How can government support community networks? Next Century Cities has some ideas

Next CenNext Century Cities is a bipartisan city-to-city collaborative of over 100 mayors and city leaders who are working to ensure fast, affordable, and reliable Internet access for their residents. Several Minnesota cities are members. Next Century Cities recently published a Policy Agenda to point folks who want to support community networks in the right direction.

It takes a look at practical – or at least actionable – ways different segments can support community networks:

  • Local government
  • State government
  • Federal Government
  • Philanthropy
  • Community

It was nice to see a few Minnesota efforts used as examples:

Looking at Dig Once Dakota County gets a nice nod…

Additional Example: In Minnesota, Dakota County has saved many millions of dollars to date by laying fiber as part of other capital projects and ensuring local governments work together in planning and executing projects in the rights-of-way. [http://www.ilsr.org/all-hands-on-deck-mn/]

Dakota County gets another nice nod for streamlining permitting and rights of way management…

Example: “One Stop Road Permit Shop” from Dakota County saves an estimated $400,000 annually for the county and partner municipalities. More importantly, it has greatly simplified the permitting process for the public and private sectors alike. [Podcast and transcript: http://www.muninetworks.org/content/dakota-county-fiber-richthanks-dig-once-approach-community-broadband-bits-podcast-117]

The State of Minnesota is recognized for the Minnesota Broadband Fund…

Additional Examples: Minnesota established its one time $20 million Border-to-Border Broadband Fund in 2014 [http://mn.gov/deed/programs-services/broadband/grant-program/]; Virginia Resources Authority (VRA) has some capacity to help rural communities expand Internet access: [http://www.ilsr.org/rule/2887-2/]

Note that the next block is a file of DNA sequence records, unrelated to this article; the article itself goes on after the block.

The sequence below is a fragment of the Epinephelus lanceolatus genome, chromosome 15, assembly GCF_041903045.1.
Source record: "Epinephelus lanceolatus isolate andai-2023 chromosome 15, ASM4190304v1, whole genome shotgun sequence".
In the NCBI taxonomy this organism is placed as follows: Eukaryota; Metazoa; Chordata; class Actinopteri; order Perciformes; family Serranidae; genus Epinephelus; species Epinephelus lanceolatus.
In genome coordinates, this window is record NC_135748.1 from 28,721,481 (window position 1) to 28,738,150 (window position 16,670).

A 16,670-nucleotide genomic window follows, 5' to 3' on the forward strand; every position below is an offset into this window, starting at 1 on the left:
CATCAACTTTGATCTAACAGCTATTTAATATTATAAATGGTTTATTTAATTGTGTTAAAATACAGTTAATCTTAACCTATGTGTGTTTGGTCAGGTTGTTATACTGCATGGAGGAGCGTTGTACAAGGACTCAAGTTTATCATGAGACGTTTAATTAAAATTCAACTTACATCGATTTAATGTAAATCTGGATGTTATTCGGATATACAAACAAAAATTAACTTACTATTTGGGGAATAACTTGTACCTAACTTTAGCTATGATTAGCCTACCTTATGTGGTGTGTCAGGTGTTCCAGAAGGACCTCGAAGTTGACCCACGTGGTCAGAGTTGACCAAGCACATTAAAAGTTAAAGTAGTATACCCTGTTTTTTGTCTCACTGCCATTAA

And establishing the Minnesota Broadband Task Force…

Example: Minnesota established an “Ultra High-Speed Broadband” task force in 2008. The group decided on official goals for broadband in the state by 2015, which has emboldened broadband expansion advocates to demand better policies because the state has not achieved its goals. A key lesson was the importance of the Task Force traveling around the state to have local hearings, giving residents, businesses, and organizations an opportunity to speak. [Final report: http://minnesota.publicradio.org/features/2009/11/documents/Final-BB-Report.pdf]

Blandin is recognized for their support of feasibility studies.

And Monticello is used an example of what can happen without federal support for market competition…

Example: After the city of Monticello, Minnesota, built a municipal fiber network to improve Internet access in the community, Charter lowered its rates well below its own cost to drive out the new competition. [http://arstechnica.com/tech-policy/2012/03/predator-or-prey-charter-cuts-internet-pricesto-compete-with-city-owned-network/]

This entry was posted in Community Networks, FTTH, MN, Policy by Ann Treacy. Bookmark the permalink.

About Ann Treacy

Librarian who follows rural broadband in MN and good uses of new technology (blandinonbroadband.org), hosts a radio show on MN music (mostlyminnesota.com), supports people experiencing homelessness in Minnesota (elimstrongtowershelters.org) and helps with social justice issues through Women’s March MN.

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